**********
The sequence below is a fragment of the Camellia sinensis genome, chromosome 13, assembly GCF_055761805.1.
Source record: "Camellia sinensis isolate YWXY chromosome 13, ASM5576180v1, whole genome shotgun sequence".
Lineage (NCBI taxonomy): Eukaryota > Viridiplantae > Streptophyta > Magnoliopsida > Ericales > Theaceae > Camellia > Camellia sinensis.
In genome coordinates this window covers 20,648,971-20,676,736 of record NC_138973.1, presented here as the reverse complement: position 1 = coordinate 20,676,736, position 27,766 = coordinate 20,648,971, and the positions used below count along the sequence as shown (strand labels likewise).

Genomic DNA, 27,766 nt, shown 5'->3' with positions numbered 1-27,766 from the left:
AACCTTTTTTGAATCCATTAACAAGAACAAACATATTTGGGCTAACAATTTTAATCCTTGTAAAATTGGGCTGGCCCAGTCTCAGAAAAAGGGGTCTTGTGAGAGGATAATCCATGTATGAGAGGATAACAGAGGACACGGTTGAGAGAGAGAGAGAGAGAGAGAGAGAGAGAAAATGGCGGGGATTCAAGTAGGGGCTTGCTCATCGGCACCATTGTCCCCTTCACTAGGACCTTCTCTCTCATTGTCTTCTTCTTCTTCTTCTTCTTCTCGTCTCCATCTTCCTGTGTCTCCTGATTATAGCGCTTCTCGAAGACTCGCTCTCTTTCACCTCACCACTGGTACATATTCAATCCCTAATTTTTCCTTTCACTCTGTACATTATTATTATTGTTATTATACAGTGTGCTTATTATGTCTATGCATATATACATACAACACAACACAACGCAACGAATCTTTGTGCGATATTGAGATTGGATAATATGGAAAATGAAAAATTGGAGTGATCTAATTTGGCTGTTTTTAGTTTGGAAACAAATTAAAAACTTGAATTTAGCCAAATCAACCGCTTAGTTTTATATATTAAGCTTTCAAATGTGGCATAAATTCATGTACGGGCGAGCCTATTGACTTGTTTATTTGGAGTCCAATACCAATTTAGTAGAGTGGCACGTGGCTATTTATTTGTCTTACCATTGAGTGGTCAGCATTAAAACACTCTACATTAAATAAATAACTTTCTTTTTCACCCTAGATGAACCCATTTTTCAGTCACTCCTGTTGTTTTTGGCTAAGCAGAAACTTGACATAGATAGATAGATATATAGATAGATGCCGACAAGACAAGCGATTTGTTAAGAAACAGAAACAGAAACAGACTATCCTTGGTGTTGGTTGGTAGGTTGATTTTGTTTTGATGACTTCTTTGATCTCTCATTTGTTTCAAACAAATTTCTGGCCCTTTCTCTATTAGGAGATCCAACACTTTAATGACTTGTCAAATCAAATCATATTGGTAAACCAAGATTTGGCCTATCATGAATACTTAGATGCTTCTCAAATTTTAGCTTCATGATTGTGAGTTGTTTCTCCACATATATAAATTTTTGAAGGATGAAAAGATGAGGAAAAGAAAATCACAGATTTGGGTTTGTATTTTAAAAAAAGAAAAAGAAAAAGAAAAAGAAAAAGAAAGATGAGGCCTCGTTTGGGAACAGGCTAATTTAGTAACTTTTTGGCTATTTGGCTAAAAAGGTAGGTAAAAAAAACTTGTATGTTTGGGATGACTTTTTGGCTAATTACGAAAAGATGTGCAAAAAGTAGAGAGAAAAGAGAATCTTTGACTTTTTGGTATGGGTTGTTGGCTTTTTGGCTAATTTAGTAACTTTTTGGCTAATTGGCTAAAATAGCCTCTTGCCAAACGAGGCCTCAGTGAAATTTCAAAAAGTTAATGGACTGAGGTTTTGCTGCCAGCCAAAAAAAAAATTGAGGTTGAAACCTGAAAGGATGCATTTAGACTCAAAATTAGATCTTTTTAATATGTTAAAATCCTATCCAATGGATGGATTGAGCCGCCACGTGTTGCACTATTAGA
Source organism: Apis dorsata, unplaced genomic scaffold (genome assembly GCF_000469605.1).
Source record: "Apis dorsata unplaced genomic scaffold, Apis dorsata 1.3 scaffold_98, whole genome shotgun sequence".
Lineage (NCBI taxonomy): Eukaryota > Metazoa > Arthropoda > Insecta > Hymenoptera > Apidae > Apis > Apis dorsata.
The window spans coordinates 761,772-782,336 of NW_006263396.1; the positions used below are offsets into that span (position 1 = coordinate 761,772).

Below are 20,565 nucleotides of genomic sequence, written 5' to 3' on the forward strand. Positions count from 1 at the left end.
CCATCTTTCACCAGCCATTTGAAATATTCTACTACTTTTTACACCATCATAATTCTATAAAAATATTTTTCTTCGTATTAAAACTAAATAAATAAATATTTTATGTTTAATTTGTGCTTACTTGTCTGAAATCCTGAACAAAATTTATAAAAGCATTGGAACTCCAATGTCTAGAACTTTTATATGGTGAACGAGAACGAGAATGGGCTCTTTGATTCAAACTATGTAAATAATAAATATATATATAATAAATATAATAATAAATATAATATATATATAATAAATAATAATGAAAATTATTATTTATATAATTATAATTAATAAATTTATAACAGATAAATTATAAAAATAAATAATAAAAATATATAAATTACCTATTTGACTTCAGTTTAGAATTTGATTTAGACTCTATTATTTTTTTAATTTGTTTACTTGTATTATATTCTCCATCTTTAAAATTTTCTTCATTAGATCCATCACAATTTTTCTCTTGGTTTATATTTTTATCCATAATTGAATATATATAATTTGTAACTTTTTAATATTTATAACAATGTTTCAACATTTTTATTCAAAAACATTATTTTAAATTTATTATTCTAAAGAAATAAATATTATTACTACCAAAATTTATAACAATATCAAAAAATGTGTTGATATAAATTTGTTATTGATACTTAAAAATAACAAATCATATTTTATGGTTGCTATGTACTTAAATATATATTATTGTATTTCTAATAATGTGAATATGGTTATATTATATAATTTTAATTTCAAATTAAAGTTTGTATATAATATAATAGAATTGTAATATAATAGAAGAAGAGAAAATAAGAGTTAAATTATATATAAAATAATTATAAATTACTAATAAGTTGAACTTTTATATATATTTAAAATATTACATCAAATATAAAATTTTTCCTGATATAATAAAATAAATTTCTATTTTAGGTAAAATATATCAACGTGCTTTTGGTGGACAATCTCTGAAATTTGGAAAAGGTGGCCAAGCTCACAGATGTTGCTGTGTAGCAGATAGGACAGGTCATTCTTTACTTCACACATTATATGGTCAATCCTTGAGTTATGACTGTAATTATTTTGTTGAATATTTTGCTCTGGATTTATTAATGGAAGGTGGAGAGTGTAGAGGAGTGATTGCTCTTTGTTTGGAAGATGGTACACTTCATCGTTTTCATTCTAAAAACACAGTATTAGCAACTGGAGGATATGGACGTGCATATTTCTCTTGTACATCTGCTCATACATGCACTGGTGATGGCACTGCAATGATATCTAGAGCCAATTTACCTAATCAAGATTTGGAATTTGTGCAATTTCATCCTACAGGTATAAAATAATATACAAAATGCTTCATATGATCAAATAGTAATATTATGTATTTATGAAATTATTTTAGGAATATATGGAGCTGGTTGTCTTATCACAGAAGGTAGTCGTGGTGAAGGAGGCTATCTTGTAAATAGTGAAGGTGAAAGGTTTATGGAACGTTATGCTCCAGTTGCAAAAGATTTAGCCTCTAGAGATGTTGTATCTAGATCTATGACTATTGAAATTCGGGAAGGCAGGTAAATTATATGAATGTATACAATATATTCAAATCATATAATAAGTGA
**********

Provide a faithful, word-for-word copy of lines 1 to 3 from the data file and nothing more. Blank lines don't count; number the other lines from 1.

The sequence below is a fragment of the Camellia sinensis genome, chromosome 13, assembly GCF_055761805.1.
Source record: "Camellia sinensis isolate YWXY chromosome 13, ASM5576180v1, whole genome shotgun sequence".
Lineage (NCBI taxonomy): Eukaryota > Viridiplantae > Streptophyta > Magnoliopsida > Ericales > Theaceae > Camellia > Camellia sinensis.